Malaysia decides not to ratify ICERD

Perkasa members gather to protest over ICERD at Masjid Ara Damansara in Petaling Jaya November 23, 2018. — Picture by Mukhriz Hazim
Perkasa members gather to protest over ICERD at Masjid Ara Damansara in Petaling Jaya November 23, 2018. — Picture by Mukhriz Hazim

KUALA LUMPUR, Nov 23 — Amid mass protests across the country, the Prime Minister’s Office announced today that the government will not ratify the International Convention on the Elimination of All Forms of Racial Discrimination (ICERD).

“The government will continue to defend the Federal Constitution that contains the social contract that has been agreed upon by representatives from all races during the formation of this country,” the Prime Minister’s Office said in a statement today.

The Pakatan Harapan (PH) government’s announcement came after a few recent demonstrations against the United Nations treaty that prohibits racial discrimination, with Malay-Muslim groups and political parties claiming that the convention will remove Malay privileges.

Small protests were held today in Selangor and Sabah.

Police said earlier today that 160 complaints have been filed in the last two weeks over incendiary racial and religious speeches and that Umno president Datuk Seri Ahmad Zahid Hamidi would be questioned.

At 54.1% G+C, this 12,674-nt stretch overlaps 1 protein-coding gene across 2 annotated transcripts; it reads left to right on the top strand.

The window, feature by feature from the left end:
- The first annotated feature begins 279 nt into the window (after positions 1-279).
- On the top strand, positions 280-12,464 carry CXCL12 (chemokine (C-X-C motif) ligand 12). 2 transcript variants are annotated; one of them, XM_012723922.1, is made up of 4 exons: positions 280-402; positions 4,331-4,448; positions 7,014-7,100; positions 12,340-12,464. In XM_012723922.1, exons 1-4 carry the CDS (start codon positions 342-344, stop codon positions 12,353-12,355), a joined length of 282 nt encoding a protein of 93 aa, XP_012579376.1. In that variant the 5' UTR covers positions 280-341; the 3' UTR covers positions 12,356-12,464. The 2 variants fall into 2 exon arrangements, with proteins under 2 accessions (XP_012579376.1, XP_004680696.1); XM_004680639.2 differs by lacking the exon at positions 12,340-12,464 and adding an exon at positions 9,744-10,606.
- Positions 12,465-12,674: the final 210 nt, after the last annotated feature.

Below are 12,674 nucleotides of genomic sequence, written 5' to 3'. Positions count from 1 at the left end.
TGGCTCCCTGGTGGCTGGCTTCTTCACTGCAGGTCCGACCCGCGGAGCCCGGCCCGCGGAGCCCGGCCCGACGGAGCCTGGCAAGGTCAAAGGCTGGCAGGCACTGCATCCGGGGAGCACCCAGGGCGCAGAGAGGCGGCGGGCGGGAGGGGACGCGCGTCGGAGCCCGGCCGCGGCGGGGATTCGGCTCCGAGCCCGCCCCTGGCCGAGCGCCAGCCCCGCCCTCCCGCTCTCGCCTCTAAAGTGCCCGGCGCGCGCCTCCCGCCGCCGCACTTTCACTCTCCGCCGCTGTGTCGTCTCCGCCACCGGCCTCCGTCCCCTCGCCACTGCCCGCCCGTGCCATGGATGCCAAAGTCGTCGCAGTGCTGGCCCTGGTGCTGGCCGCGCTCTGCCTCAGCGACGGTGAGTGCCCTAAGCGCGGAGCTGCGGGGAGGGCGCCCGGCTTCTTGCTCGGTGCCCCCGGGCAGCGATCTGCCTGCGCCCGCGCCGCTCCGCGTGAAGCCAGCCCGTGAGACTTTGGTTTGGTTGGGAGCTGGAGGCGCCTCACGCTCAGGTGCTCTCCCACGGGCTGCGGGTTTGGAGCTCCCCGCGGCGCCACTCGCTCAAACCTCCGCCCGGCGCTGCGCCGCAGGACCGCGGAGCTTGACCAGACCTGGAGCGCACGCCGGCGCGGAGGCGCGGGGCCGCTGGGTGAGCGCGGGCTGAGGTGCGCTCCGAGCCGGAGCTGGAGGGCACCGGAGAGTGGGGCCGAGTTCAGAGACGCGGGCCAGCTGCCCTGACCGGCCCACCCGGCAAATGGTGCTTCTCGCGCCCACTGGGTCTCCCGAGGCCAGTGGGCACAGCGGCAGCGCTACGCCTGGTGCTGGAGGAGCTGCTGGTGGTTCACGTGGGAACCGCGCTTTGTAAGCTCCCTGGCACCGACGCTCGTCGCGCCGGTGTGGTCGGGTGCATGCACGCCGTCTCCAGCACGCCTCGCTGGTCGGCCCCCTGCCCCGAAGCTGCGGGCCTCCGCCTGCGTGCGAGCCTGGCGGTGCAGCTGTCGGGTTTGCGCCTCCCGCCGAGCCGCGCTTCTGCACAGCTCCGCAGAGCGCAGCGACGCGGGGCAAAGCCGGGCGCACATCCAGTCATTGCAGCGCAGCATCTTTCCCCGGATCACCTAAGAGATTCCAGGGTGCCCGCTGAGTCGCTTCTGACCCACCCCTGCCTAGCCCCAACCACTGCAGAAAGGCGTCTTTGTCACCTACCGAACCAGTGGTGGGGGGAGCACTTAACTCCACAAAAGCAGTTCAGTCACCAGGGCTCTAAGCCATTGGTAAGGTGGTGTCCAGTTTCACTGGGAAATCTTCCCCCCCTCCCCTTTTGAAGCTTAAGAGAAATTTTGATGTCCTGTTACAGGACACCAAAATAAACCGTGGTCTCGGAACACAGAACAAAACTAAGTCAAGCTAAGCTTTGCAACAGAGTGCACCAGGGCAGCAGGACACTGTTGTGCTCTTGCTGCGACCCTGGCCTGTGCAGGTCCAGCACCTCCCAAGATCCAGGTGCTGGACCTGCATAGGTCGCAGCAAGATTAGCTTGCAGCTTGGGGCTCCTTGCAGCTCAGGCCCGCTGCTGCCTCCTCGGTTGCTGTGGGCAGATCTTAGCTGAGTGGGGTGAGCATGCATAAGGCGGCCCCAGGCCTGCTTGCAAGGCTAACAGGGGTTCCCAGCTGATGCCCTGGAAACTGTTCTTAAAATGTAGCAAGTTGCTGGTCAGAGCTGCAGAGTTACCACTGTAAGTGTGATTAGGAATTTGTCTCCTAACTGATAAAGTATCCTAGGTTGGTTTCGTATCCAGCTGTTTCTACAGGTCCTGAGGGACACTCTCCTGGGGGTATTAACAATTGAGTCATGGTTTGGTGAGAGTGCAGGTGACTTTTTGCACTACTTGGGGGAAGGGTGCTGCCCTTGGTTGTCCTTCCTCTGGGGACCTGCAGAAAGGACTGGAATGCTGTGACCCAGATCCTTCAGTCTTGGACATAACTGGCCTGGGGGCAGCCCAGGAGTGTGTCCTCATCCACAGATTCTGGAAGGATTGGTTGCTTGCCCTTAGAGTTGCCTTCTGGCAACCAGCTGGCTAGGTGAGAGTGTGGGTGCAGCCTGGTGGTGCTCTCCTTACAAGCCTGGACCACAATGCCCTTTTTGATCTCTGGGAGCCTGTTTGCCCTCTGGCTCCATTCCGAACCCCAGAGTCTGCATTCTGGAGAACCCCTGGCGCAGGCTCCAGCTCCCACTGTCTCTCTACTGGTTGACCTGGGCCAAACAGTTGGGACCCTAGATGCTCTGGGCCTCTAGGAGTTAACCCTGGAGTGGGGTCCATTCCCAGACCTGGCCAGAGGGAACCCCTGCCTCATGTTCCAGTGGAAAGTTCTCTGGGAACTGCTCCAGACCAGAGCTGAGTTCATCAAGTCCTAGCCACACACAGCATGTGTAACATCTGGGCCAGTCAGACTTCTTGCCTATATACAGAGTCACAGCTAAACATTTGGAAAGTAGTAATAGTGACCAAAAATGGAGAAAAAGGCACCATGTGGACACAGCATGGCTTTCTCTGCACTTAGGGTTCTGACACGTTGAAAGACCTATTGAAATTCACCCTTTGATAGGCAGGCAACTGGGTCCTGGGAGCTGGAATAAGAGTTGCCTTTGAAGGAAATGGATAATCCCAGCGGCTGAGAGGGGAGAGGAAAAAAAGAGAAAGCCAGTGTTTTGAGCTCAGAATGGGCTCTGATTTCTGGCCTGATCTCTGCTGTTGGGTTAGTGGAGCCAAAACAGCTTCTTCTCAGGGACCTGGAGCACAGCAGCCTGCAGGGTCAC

Zahid threatened at a protest attended by thousands of people in Perak last week that Malay-Muslims would “run amok” if the government ratified ICERD.

He also said Umno and PAS would hold a demonstration on December 8 in Kuala Lumpur to protest against ratifying the international treaty.

Malaysia is one of 14 countries in the world that has not signed or ratified ICERD, including Brunei, Myanmar, and North Korea.

Out of 197 countries, 179 countries have ratified, acceded or succeeded and agreed to be bound by the ICERD.

The ICERD seeks to oblige countries to ensure that everyone, regardless of race, is able to enjoy a long list of rights some may take for granted, including the rights to freedom of expression, peaceful assembly, work, housing, medical care, social security, education, and even the right to access places for public use such as restaurants, theatres and parks.

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